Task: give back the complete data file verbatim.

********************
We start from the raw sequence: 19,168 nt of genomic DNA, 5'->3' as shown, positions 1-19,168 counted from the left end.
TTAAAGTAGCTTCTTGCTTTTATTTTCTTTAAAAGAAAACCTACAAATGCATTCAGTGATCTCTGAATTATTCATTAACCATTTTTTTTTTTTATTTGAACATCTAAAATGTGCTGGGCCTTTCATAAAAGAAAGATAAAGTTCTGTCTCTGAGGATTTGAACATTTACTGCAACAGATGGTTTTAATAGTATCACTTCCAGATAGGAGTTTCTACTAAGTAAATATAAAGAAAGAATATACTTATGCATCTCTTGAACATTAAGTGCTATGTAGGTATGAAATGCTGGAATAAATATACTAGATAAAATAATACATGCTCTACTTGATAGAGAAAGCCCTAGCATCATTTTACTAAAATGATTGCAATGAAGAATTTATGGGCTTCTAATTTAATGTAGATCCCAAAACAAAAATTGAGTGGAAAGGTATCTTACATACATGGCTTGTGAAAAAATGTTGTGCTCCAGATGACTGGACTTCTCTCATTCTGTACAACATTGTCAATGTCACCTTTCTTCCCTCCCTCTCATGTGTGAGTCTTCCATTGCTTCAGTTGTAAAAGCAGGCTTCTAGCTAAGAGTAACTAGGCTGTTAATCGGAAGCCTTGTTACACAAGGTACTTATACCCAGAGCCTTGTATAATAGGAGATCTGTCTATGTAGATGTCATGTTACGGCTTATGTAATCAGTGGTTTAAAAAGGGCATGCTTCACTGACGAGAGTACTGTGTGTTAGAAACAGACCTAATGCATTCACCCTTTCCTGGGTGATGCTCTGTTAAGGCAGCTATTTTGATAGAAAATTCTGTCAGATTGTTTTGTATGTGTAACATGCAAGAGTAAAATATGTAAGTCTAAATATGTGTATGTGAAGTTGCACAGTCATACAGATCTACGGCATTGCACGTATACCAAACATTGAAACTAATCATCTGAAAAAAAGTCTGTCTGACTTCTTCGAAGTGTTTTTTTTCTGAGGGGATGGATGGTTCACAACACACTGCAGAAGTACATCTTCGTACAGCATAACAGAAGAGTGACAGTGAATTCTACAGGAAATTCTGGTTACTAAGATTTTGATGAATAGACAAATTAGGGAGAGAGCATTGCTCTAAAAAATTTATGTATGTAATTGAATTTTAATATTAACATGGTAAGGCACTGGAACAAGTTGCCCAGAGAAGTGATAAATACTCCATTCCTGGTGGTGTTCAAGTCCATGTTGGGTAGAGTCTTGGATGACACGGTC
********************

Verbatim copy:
We start from the raw sequence: 19,168 nt of genomic DNA, 5'->3' as shown, positions 1-19,168 counted from the left end.
TTAAAGTAGCTTCTTGCTTTTATTTTCTTTAAAAGAAAACCTACAAATGCATTCAGTGATCTCTGAATTATTCATTAACCATTTTTTTTTTTTATTTGAACATCTAAAATGTGCTGGGCCTTTCATAAAAGAAAGATAAAGTTCTGTCTCTGAGGATTTGAACATTTACTGCAACAGATGGTTTTAATAGTATCACTTCCAGATAGGAGTTTCTACTAAGTAAATATAAAGAAAGAATATACTTATGCATCTCTTGAACATTAAGTGCTATGTAGGTATGAAATGCTGGAATAAATATACTAGATAAAATAATACATGCTCTACTTGATAGAGAAAGCCCTAGCATCATTTTACTAAAATGATTGCAATGAAGAATTTATGGGCTTCTAATTTAATGTAGATCCCAAAACAAAAATTGAGTGGAAAGGTATCTTACATACATGGCTTGTGAAAAAATGTTGTGCTCCAGATGACTGGACTTCTCTCATTCTGTACAACATTGTCAATGTCACCTTTCTTCCCTCCCTCTCATGTGTGAGTCTTCCATTGCTTCAGTTGTAAAAGCAGGCTTCTAGCTAAGAGTAACTAGGCTGTTAATCGGAAGCCTTGTTACACAAGGTACTTATACCCAGAGCCTTGTATAATAGGAGATCTGTCTATGTAGATGTCATGTTACGGCTTATGTAATCAGTGGTTTAAAAAGGGCATGCTTCACTGACGAGAGTACTGTGTGTTAGAAACAGACCTAATGCATTCACCCTTTCCTGGGTGATGCTCTGTTAAGGCAGCTATTTTGATAGAAAATTCTGTCAGATTGTTTTGTATGTGTAACATGCAAGAGTAAAATATGTAAGTCTAAATATGTGTATGTGAAGTTGCACAGTCATACAGATCTACGGCATTGCACGTATACCAAACATTGAAACTAATCATCTGAAAAAAAGTCTGTCTGACTTCTTCGAAGTGTTTTTTTTCTGAGGGGATGGATGGTTCACAACACACTGCAGAAGTACATCTTCGTACAGCATAACAGAAGAGTGACAGTGAATTCTACAGGAAATTCTGGTTACTAAGATTTTGATGAATAGACAAATTAGGGAGAGAGCATTGCTCTAAAAAATTTATGTATGTAATTGAATTTTAATATTAACATGGTAAGGCACTGGAACAAGTTGCCCAGAGAAGTGATAAATACTCCATTCCTGGTGGTGTTCAAGTCCATGTTGGGTAGAGTCTTGGATGACACGGTC